Throughout her stage and screen career, the actor Ningali Lawford-Wolf used the English she only began learning in earnest at about age 11 for diplomatic reasoning. She spoke three Indigenous languages too. Born circa 1967 in the large remote Aboriginal community of Wangkatjungka, 100 kilometres south-east of Fitzroy Crossing in the Western Australian Kimberley region, Lawford-Wolf would go on to appear in films such as Phillip Noyce’s Rabbit-Proof Fence, released in 2002, playing Maude, the mother of two of three little girls stolen from their families, based on a true story that chimed with her own: her father, who worked on a cattle farm, had forcibly been removed from his parents too.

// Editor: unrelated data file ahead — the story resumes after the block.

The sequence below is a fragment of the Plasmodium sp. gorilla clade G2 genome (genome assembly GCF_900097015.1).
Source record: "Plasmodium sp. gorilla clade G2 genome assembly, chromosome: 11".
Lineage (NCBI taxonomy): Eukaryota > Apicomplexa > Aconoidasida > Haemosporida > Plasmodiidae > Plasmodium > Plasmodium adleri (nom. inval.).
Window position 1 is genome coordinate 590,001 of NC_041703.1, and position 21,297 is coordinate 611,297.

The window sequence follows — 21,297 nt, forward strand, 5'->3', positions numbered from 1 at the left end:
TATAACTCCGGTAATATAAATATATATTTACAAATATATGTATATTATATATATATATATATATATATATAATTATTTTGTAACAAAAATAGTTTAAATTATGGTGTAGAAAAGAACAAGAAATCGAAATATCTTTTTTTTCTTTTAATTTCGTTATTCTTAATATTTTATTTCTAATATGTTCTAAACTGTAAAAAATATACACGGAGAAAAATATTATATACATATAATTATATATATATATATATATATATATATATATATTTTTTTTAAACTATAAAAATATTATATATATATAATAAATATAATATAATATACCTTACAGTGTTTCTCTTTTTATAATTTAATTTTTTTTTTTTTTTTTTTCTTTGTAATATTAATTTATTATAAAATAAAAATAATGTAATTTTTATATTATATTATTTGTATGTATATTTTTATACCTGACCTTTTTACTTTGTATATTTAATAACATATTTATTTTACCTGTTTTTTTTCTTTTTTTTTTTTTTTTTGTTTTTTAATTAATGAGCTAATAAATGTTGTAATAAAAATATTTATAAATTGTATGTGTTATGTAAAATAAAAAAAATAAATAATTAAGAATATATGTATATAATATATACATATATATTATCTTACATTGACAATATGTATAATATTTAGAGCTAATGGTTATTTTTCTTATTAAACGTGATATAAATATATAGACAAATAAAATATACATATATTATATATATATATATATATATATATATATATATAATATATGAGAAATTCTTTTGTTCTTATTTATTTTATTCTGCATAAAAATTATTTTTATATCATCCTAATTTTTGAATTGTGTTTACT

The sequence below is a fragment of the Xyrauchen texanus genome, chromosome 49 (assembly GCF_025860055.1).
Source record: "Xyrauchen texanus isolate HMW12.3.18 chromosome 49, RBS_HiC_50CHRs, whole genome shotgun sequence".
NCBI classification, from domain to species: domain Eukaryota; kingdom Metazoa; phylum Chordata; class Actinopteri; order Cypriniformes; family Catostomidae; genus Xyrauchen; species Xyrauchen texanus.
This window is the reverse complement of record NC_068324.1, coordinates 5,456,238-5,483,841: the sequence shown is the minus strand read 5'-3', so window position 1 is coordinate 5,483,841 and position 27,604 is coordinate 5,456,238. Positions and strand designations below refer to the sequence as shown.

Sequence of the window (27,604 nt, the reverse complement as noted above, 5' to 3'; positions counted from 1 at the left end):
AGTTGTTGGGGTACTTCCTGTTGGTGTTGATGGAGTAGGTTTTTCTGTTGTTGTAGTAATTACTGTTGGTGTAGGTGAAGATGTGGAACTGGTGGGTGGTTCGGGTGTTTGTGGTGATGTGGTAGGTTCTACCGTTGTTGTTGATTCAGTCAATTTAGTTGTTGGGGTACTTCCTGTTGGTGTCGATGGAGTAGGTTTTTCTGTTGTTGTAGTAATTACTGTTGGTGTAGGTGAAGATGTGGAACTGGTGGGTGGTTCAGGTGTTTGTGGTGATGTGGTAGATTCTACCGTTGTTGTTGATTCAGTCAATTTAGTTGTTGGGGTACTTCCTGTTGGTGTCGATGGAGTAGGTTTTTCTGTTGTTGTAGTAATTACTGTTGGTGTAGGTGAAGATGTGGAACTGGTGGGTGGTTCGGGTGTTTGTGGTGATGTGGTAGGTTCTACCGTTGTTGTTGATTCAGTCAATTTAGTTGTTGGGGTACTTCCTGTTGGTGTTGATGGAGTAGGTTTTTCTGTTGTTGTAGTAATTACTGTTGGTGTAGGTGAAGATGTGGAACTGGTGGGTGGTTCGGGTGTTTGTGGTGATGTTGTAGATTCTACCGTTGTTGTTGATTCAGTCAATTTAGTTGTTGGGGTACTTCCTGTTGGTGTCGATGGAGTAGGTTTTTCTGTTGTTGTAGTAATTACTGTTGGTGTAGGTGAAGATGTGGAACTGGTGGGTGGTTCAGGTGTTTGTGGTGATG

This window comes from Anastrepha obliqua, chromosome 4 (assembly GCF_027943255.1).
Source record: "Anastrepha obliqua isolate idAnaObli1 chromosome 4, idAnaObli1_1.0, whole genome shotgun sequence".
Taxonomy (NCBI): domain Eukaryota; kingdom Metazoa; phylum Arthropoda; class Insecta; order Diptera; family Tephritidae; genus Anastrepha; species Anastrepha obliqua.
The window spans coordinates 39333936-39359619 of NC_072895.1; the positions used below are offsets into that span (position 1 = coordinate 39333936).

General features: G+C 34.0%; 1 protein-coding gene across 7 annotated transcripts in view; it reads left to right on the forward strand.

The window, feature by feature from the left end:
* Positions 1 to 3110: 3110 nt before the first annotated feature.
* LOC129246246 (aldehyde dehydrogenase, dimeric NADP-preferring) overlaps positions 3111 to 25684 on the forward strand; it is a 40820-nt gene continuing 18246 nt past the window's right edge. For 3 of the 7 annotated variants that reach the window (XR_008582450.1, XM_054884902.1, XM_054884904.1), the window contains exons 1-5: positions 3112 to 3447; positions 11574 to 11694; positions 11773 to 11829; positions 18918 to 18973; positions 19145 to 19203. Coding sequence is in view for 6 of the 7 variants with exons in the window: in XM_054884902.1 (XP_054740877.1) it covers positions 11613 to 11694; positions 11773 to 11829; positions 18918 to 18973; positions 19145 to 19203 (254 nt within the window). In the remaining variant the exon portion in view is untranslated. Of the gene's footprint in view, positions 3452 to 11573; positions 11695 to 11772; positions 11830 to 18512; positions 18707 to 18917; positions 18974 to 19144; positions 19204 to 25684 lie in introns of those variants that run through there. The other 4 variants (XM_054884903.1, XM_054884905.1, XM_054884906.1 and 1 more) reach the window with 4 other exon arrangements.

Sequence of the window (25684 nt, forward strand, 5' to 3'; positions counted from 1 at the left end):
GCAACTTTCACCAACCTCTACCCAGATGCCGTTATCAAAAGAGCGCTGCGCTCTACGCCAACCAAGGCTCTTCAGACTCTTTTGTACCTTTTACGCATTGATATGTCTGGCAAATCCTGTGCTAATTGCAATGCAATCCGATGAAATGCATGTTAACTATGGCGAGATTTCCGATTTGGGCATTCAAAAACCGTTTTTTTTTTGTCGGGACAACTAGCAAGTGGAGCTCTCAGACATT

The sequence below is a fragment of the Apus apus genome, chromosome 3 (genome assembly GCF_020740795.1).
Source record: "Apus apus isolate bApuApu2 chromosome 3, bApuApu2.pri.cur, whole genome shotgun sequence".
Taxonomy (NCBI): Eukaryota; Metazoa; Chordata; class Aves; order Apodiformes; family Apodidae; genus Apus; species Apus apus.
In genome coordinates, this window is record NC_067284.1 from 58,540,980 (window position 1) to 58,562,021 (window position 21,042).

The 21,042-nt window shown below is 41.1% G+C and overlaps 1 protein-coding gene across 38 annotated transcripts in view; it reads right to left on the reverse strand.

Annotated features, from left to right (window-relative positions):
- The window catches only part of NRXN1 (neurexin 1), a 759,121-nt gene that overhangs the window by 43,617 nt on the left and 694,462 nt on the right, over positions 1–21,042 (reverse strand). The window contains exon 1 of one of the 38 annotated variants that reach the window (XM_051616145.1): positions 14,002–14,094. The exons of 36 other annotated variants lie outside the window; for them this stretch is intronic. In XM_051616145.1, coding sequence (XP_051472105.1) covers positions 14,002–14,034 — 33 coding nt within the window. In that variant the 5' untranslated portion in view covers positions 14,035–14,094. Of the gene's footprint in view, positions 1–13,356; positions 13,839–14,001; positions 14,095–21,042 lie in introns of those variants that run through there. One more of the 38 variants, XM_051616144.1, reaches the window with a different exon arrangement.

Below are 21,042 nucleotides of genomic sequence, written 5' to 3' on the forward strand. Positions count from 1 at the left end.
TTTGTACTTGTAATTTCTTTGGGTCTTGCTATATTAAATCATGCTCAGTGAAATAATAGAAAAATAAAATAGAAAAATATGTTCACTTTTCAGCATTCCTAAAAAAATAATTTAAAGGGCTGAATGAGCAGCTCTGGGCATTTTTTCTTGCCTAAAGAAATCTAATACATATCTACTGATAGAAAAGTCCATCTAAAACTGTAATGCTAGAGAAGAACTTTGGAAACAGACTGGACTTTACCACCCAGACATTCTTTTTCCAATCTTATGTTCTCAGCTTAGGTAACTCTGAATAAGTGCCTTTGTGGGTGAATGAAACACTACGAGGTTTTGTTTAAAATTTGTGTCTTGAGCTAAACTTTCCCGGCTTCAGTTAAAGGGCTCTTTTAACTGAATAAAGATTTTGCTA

‘If you want to say something in anger they won’t listen to you,’ said Lawford-Wolf, who originally trained as a dancer with the Aboriginal Islander Dance Theatre before performing with Bangarra Dance Theatre, in an interview in 1995. ‘So you’ve got to learn to be diplomatic, to learn to change it all around, to do it in their little syrupy way … I’ve managed to perfect that.’ By the time Lawford-Wolf was cast as the omniscient narrator in the stage adaptation of Kate Grenville’s novel The Secret River—a tale of bloody first contact between Indigenous Australians and the colonialist newcomers, with the original book, adaption and stage direction all by white artists—she was seasoned in bringing the genocidal truth to bear, in as much a way as a largely white audience could handle.
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